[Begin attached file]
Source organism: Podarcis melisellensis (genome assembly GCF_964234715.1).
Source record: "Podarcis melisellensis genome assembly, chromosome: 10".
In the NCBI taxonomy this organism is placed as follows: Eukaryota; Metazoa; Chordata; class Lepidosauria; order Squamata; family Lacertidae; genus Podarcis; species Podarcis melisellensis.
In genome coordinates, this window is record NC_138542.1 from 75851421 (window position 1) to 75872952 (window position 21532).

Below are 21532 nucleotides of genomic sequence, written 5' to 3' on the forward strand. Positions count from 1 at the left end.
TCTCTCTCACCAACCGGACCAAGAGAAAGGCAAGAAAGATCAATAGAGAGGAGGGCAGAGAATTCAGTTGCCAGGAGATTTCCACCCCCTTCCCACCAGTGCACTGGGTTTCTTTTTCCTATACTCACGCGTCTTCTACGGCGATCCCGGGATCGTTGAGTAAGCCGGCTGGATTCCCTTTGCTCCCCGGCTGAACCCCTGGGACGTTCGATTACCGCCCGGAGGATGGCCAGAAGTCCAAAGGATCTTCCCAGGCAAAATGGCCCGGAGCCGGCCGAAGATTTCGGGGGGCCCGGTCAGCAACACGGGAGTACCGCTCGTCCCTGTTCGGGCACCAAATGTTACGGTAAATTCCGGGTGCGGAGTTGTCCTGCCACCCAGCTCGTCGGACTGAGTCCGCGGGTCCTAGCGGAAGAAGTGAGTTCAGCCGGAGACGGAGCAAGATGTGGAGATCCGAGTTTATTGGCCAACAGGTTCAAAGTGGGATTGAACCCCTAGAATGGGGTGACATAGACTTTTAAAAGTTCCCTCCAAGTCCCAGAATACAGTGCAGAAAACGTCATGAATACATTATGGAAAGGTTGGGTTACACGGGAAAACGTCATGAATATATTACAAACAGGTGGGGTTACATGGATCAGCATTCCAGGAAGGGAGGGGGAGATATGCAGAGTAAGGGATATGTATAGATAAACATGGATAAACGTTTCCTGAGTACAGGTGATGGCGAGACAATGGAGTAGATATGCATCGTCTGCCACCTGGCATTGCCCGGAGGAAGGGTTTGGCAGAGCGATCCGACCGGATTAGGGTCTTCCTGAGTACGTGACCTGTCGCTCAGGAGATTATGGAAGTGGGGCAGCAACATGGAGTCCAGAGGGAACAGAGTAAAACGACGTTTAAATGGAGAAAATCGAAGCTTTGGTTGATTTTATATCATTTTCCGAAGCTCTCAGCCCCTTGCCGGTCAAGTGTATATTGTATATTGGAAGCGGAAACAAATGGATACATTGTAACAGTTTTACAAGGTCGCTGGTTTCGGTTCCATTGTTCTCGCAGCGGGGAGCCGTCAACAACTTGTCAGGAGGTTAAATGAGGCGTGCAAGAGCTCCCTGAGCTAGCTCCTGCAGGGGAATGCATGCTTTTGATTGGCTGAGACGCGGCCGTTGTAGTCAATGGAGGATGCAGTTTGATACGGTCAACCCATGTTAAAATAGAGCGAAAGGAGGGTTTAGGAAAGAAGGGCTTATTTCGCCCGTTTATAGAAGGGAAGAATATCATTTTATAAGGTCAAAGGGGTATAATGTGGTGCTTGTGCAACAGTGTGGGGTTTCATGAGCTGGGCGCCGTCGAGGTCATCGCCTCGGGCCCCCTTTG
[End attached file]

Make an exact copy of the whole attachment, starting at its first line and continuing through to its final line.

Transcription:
Source organism: Podarcis melisellensis (genome assembly GCF_964234715.1).
Source record: "Podarcis melisellensis genome assembly, chromosome: 10".
In the NCBI taxonomy this organism is placed as follows: Eukaryota; Metazoa; Chordata; class Lepidosauria; order Squamata; family Lacertidae; genus Podarcis; species Podarcis melisellensis.
In genome coordinates, this window is record NC_138542.1 from 75851421 (window position 1) to 75872952 (window position 21532).

Below are 21532 nucleotides of genomic sequence, written 5' to 3' on the forward strand. Positions count from 1 at the left end.
TCTCTCTCACCAACCGGACCAAGAGAAAGGCAAGAAAGATCAATAGAGAGGAGGGCAGAGAATTCAGTTGCCAGGAGATTTCCACCCCCTTCCCACCAGTGCACTGGGTTTCTTTTTCCTATACTCACGCGTCTTCTACGGCGATCCCGGGATCGTTGAGTAAGCCGGCTGGATTCCCTTTGCTCCCCGGCTGAACCCCTGGGACGTTCGATTACCGCCCGGAGGATGGCCAGAAGTCCAAAGGATCTTCCCAGGCAAAATGGCCCGGAGCCGGCCGAAGATTTCGGGGGGCCCGGTCAGCAACACGGGAGTACCGCTCGTCCCTGTTCGGGCACCAAATGTTACGGTAAATTCCGGGTGCGGAGTTGTCCTGCCACCCAGCTCGTCGGACTGAGTCCGCGGGTCCTAGCGGAAGAAGTGAGTTCAGCCGGAGACGGAGCAAGATGTGGAGATCCGAGTTTATTGGCCAACAGGTTCAAAGTGGGATTGAACCCCTAGAATGGGGTGACATAGACTTTTAAAAGTTCCCTCCAAGTCCCAGAATACAGTGCAGAAAACGTCATGAATACATTATGGAAAGGTTGGGTTACACGGGAAAACGTCATGAATATATTACAAACAGGTGGGGTTACATGGATCAGCATTCCAGGAAGGGAGGGGGAGATATGCAGAGTAAGGGATATGTATAGATAAACATGGATAAACGTTTCCTGAGTACAGGTGATGGCGAGACAATGGAGTAGATATGCATCGTCTGCCACCTGGCATTGCCCGGAGGAAGGGTTTGGCAGAGCGATCCGACCGGATTAGGGTCTTCCTGAGTACGTGACCTGTCGCTCAGGAGATTATGGAAGTGGGGCAGCAACATGGAGTCCAGAGGGAACAGAGTAAAACGACGTTTAAATGGAGAAAATCGAAGCTTTGGTTGATTTTATATCATTTTCCGAAGCTCTCAGCCCCTTGCCGGTCAAGTGTATATTGTATATTGGAAGCGGAAACAAATGGATACATTGTAACAGTTTTACAAGGTCGCTGGTTTCGGTTCCATTGTTCTCGCAGCGGGGAGCCGTCAACAACTTGTCAGGAGGTTAAATGAGGCGTGCAAGAGCTCCCTGAGCTAGCTCCTGCAGGGGAATGCATGCTTTTGATTGGCTGAGACGCGGCCGTTGTAGTCAATGGAGGATGCAGTTTGATACGGTCAACCCATGTTAAAATAGAGCGAAAGGAGGGTTTAGGAAAGAAGGGCTTATTTCGCCCGTTTATAGAAGGGAAGAATATCATTTTATAAGGTCAAAGGGGTATAATGTGGTGCTTGTGCAACAGTGTGGGGTTTCATGAGCTGGGCGCCGTCGAGGTCATCGCCTCGGGCCCCCTTTG